🚧 WARNING ‼️ 🚧 The method used here will erase Git history from both your local and remote repository. Use with caution.
This guide will tell you how to reset your code in Git to a previous state. To do this, we simply need to run two commands in the Git command line. These are:
git reset –hard [your commit’s hash here]
git push –force
Below I will explain in more detail.
Find the Commit’s Hash
We need to find the “hash” of the commit that we want to reset the codebase to. The hash is a unique code, automatically assigned to each commit. A Git hash is 40 characters long, but we don’t need the entire hash. Most likely, the commit’s hash will be unique with only 8 characters (unless your codebase is massive, in which case it may require up to 12, read more here). We can use as many characters as we want in the
git push command that we will be using. If the hash is too short, Git will give an “ambiguous argument” error message, as shown below:
Find the Commit’s Hash with GitHub Desktop
GitHub desktop allows us to easily see this short hash if we navigate to the commit in question. We need to click on the “History” tab at the top left area of GitHub desktop. From here, we should select the appropriate commit. At the top of the right-hand window, we will see the short hash for the commit (see images below).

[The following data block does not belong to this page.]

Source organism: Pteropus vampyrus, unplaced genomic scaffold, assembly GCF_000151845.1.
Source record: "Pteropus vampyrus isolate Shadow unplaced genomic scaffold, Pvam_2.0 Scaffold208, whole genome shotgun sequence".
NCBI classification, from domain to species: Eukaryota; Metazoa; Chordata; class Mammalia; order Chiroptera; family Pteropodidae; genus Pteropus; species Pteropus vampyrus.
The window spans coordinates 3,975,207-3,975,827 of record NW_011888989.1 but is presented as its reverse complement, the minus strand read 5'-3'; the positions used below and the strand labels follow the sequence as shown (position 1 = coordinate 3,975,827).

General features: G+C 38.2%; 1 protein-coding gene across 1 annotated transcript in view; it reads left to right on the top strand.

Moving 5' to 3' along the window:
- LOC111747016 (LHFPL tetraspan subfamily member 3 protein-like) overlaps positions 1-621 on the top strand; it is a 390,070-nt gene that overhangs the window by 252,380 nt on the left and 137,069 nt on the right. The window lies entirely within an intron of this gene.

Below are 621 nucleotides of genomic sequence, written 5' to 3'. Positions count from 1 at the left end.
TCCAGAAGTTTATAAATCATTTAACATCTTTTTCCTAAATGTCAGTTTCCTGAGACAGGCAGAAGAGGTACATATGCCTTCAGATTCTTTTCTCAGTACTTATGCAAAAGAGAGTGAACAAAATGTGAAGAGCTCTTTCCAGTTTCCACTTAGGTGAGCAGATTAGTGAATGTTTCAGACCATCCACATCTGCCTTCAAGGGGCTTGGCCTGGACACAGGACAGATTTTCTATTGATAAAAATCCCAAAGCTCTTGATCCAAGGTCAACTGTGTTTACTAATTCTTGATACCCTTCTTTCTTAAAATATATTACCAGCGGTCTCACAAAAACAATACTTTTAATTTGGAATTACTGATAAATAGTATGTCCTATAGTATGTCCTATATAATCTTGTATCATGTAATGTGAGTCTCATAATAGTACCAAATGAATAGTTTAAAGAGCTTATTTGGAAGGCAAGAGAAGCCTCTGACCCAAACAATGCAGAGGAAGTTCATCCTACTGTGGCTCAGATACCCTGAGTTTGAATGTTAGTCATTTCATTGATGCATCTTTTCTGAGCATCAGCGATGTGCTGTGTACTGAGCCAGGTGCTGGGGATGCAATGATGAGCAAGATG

Find the Commit’s Hash with the Command Line
To find the proper hash with the command line, we can use the command:
This command lists our previous commits, and their respective hashes. We can use the “Enter” key to scroll down through our previous git commits. See screenshot below:
Reset Codebase and Push
Once we have the commit’s hash copied, we can use the command:
git reset --hard [your commit's
git reset --hard 02520a0
This command will reset your local codebase to its state at the selected commit. To push these changes to master (and erase all history up to that commit!) we use the command:
git push --force
Here is a screenshot of the Git flow in the command line:
And that’s it! Your codebase should now be reset, and all history WIPED on both your local and remote repositories.
Extra Info: About the
--force flag makes Git push the change. By default Git doesn’t want to push this change because it can tell that history is going to be overwritten; the force flag makes Git push in spite of this. Without the
--force flag, Git will reject the push, and present a rejection message, as shown below:
Thanks for reading! I hope I didn’t accidentally make you erase a month’s worth of coding! 😬